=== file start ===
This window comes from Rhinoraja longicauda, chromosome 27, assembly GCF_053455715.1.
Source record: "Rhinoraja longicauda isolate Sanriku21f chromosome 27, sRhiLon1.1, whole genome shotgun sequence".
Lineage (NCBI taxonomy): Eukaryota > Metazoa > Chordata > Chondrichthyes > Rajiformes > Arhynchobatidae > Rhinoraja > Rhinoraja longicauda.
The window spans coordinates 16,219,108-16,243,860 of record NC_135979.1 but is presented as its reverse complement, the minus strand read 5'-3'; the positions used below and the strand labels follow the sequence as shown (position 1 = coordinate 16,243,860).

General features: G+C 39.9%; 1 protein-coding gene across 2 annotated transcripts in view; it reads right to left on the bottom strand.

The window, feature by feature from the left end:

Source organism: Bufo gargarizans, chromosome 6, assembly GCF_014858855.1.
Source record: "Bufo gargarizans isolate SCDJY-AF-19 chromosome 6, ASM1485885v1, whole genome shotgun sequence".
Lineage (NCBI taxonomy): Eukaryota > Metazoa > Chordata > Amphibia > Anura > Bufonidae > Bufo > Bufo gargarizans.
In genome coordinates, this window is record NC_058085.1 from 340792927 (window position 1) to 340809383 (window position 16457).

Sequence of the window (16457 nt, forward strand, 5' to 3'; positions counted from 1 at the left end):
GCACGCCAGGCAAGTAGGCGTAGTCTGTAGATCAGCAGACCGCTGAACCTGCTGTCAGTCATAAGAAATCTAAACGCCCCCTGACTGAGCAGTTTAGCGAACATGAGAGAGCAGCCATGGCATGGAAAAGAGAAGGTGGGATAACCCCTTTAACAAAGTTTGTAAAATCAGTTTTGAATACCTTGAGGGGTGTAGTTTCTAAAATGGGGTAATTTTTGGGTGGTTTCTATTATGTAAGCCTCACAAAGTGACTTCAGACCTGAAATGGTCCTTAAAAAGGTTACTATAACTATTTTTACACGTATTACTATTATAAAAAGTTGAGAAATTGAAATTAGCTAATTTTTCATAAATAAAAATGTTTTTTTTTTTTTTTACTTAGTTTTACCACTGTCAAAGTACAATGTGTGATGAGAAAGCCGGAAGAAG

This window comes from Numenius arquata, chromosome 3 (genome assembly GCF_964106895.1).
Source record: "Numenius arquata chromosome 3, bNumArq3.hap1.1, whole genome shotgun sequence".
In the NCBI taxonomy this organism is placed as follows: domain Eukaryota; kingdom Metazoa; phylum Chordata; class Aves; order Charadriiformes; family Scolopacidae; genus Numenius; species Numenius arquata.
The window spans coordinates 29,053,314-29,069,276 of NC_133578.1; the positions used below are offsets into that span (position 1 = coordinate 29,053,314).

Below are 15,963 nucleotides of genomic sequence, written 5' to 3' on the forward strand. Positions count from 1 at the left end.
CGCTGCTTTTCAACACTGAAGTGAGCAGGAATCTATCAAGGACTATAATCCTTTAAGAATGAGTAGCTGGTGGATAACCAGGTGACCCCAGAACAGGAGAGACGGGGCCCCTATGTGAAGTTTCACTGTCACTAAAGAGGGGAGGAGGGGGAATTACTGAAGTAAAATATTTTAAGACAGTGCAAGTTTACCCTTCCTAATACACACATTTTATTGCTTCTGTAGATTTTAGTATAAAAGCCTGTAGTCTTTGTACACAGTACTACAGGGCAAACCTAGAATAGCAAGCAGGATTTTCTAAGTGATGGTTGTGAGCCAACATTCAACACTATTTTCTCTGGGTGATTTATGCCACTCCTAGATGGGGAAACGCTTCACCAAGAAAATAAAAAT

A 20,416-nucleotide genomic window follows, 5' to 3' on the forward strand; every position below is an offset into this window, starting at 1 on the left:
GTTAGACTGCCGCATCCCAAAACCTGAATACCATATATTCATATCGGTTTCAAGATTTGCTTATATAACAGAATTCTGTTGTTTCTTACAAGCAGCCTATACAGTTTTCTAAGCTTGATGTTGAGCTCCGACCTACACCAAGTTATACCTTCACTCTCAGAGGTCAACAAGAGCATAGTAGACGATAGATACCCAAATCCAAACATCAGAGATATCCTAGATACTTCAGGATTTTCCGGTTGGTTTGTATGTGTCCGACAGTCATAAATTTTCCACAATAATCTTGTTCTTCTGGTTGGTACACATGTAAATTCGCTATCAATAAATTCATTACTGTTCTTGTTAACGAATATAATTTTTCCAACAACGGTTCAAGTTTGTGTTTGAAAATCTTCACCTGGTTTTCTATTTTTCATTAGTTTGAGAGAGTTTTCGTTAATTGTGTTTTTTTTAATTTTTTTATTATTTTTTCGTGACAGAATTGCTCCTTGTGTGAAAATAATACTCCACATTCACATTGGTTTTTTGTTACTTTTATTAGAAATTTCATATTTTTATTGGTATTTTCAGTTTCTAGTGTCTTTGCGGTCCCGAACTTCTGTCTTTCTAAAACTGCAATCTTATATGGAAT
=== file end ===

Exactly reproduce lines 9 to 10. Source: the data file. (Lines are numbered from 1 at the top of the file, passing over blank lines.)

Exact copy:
Lineage (NCBI taxonomy): Eukaryota > Metazoa > Chordata > Amphibia > Anura > Bufonidae > Bufo > Bufo gargarizans.
In genome coordinates, this window is record NC_058085.1 from 340792927 (window position 1) to 340809383 (window position 16457).